what remains: the sum of differences

henry andersen: residual, peter knight, dung nguyen, thnmf


The pair’s influences are vast, spanning jazz, Vietnamese folk, drone, rock and electronica. In their improvisations at Fremantle’s Kulcha, the final show of Tura’s Totally Huge New Music Festival, each influence is extracted from its original context and given fresh meaning in new surroundings. Residual is what remains.

east and west

Perhaps the most distinctive aspect of Residual is the integration of classical Vietnamese influence and instrumentation. Nguyen was trained by his grandfather on the dan tranh (a 17-stringed zither) and the dan bau (a single-stringed zither with a flexible bar attached to the string allowing pitch bending) and he improvises on both. One of the key difficulties in integrating such instruments into a Western aesthetic is their indeterminacy in regard to pitch. In Residual, however, there is little need for exact tuning—sounds are used for their timbral and gestural character rather than as part of any definite pitch structure. In their final piece in particular, the free, smooth movement of the dan bau lofted beautifully above skittering electronics of Knight’s laptop.

Another important reference point for the duo is jazz. Both Knight and Nguyen are members of the Melbourne ensemble Way Out West. The jazz influence in the duo is best understood as an attitude or an approach rather than a particular sound: the shared improvisation and the measured pacing of the music seem to stem from the genre. Knight plays trumpet in much of the music and his improvisations on the instrument speak of calm virtuosity. His playing is subtle but often incredibly demanding technically and he appears quite happy to move between such virtuosic playing and simple textural techniques, such as breathing through his trumpet, as the music demands.

The great filter for these influences is the duo’s use of laptop. The tone of the trumpet and of Nguyen’s Vietnamese instruments are fairly diffuse but with the laptop, Knight is able to extract these tones and manipulate them, creating a vital middle ground. The tendency is toward additive composition, taking residual elements of the live performance and channelling them into the laptop with the sound quickly becoming a thick mass of disparate influences.

human and inhuman

Residual blends the very human sounds of breath and fingers with the very digital sounds of Knight’s laptop manipulations. The duo combine the elements effectively, playing each to their strengths. The sound of the live instruments is organic and Knight and Nguyen, as humans, are capable of spontaneity within improvisation. Nguyen in particular seems thoroughly invested in his performance, hunched over his instruments in a kind of rapture. For the laptop sound is simply data—it cannot make aesthetic judgements—but it can transform the data in ways that are novel and often surprising.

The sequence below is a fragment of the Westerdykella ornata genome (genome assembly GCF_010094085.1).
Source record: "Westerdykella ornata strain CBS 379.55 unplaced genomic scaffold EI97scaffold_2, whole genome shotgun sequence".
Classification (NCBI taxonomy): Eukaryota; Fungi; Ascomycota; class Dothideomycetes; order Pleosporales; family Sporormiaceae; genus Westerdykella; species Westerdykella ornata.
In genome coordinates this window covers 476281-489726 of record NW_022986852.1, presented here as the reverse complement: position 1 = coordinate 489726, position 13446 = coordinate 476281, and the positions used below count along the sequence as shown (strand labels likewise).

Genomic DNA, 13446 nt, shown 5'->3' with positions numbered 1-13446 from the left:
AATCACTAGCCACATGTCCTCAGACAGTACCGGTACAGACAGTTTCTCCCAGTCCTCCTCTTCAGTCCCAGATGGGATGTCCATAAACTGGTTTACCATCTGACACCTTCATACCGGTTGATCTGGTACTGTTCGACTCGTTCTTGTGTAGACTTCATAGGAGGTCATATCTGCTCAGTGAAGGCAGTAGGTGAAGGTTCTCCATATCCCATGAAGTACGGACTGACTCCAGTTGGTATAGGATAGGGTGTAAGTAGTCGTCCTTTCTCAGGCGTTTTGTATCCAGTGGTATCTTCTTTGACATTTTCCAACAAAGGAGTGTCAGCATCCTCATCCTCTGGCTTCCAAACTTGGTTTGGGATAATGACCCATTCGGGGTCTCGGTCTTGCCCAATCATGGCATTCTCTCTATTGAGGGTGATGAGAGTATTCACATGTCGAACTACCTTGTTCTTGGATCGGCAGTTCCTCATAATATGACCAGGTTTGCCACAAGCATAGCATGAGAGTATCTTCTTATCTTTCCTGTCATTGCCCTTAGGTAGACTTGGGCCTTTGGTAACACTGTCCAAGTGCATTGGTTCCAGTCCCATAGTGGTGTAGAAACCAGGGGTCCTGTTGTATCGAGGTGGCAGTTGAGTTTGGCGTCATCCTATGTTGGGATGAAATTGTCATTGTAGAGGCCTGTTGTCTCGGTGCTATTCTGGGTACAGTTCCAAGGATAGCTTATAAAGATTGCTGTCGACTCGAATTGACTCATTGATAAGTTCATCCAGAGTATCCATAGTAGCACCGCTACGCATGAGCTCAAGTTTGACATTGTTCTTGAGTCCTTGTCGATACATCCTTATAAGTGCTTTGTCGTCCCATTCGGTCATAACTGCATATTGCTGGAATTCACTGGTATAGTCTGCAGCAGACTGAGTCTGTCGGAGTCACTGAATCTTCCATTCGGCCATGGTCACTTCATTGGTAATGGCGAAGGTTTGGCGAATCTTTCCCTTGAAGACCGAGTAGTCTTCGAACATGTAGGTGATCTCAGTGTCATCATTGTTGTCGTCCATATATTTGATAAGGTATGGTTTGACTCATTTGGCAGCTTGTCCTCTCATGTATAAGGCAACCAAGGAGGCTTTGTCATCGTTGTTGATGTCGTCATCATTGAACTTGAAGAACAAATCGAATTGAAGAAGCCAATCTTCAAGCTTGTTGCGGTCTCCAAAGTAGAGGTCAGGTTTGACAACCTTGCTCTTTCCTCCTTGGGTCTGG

There is a sense of the laptop functioning as a kind of hive mind for the improvisation, the software as the central logic to which the other sounds adhere. Delicate string sounds and extended trumpet techniques are subsumed by laptop textures which become ever thicker with sampled and manipulated sounds densely overlaid. This provides a useful way of unifying the composition (always important in collaborative improvisation) but it also creates a sense of disconnect between the two live performers—each communicates with the laptop, less so with the other.

old and new

Residual is steeped in history. The dahn tranh and dan bau belong to a family of Chinese instruments which were brought to Vietnam around the tenth century. The trumpet is considerably more modern but far from a new instrument with the first valve trumpets constructed at the beginning of the nineteenth century. Aside from the obvious new-ness of running these instruments through a laptop the duo employ several other innovative approaches to bringing these instruments into a twenty-first century context.

Nguyen’s dan tranh is prepared—objects placed on and between the strings to alter the sound. The result is incredibly effective, allowing the natural ornate tones of the instrument to sit beside percussive outbursts. Extended techniques are also a clear focus for the duo. Nguyen scrapes his fingers along the dan tranh to create ethereal glissandi and Knight breathes, whistles and sings through his trumpet to unexpectedly entrancing effect.

Residual is a collaboration in a far wider sense than simply being the work of two performers. The pair weaves an interesting counterpoint between East and West, human and inhuman, old and new. The aim is not to hold these elements together but to position them against one another. What is cancelled is the expectation of context and genre, Residual is what remains.

27 September 2011